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Keywords:

  • Commodity markets;
  • inter-temporal arbitrage;
  • Kenya;
  • liquidity;
  • maize;
  • seasonality;
  • storage
  • O13;
  • O12;
  • Q12;
  • D91

Abstract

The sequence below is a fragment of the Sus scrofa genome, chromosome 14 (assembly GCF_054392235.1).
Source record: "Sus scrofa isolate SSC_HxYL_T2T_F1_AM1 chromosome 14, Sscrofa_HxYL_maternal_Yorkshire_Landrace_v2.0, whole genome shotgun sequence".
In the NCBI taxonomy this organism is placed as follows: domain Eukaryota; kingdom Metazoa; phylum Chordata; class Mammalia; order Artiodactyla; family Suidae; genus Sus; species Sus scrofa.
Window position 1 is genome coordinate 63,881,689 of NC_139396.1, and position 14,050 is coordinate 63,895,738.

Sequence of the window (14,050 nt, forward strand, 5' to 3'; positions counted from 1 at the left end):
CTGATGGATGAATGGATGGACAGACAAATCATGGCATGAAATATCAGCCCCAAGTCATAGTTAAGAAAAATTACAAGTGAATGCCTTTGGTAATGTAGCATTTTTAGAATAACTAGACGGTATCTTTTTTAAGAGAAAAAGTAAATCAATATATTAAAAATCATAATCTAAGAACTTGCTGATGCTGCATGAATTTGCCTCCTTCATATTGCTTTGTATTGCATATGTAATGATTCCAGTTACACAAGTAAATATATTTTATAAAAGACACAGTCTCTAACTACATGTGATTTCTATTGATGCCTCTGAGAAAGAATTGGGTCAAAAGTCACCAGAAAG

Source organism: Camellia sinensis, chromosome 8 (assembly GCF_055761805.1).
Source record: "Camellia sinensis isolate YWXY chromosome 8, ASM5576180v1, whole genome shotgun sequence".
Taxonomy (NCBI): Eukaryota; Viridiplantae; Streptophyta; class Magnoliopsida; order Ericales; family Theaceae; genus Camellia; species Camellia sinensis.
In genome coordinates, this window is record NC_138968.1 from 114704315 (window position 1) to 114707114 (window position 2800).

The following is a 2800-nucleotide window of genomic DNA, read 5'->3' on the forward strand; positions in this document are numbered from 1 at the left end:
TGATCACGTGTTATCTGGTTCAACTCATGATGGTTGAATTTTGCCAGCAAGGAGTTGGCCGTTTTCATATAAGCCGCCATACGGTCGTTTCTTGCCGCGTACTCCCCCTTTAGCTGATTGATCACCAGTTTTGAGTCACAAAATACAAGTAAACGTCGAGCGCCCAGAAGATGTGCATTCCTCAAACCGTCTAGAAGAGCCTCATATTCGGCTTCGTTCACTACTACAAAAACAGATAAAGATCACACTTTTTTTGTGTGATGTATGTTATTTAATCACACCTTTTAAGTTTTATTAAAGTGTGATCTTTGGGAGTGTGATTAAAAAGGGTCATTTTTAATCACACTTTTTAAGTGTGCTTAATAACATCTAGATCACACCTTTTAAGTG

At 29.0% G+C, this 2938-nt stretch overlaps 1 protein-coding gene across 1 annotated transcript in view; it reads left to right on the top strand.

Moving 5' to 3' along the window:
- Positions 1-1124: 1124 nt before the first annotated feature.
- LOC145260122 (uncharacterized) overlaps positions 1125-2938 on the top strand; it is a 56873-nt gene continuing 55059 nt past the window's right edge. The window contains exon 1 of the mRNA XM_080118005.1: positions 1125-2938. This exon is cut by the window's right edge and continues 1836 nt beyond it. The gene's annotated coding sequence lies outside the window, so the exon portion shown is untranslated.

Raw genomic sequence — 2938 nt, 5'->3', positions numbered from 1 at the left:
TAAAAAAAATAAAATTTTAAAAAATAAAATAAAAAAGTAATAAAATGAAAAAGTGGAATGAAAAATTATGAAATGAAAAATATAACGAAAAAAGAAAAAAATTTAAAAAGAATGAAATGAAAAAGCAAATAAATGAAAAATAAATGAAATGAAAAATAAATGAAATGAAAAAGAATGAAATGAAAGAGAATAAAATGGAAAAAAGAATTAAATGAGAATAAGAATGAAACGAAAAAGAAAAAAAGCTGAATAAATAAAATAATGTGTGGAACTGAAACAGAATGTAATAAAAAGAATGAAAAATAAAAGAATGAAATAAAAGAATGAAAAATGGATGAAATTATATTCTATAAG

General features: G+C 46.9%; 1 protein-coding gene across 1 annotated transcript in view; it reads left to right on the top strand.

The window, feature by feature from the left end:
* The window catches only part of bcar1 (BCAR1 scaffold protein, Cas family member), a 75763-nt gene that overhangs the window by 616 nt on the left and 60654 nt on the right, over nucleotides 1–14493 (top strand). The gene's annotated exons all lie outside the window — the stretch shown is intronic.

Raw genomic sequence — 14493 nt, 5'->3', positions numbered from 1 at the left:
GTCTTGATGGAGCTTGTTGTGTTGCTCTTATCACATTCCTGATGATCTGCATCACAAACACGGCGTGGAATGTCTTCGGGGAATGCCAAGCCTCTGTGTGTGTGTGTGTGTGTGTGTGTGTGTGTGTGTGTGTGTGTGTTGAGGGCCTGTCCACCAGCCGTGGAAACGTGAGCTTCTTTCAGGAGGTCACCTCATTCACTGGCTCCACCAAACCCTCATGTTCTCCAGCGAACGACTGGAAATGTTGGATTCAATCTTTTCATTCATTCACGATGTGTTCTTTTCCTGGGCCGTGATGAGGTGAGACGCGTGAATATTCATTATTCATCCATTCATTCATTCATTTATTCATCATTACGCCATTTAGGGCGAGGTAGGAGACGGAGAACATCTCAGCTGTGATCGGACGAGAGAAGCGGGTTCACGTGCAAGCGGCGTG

We use a simple theoretical model of seasonal market participation in the presence of liquidity constraints and transaction costs to explain the ‘sell low, buy high’ puzzle in which some households do not take advantage of inter-temporal price arbitrage through storage and sell output postharvest at prices lower than observed prices for purchases in the subsequent lean season. We test our model with data from western Kenya using maximum likelihood estimation of a multivariate sample selection model of market participation. Access to off-farm income and credit indeed seem to influence crop sales and purchase behaviours in a manner consistent with the hypothesised patterns.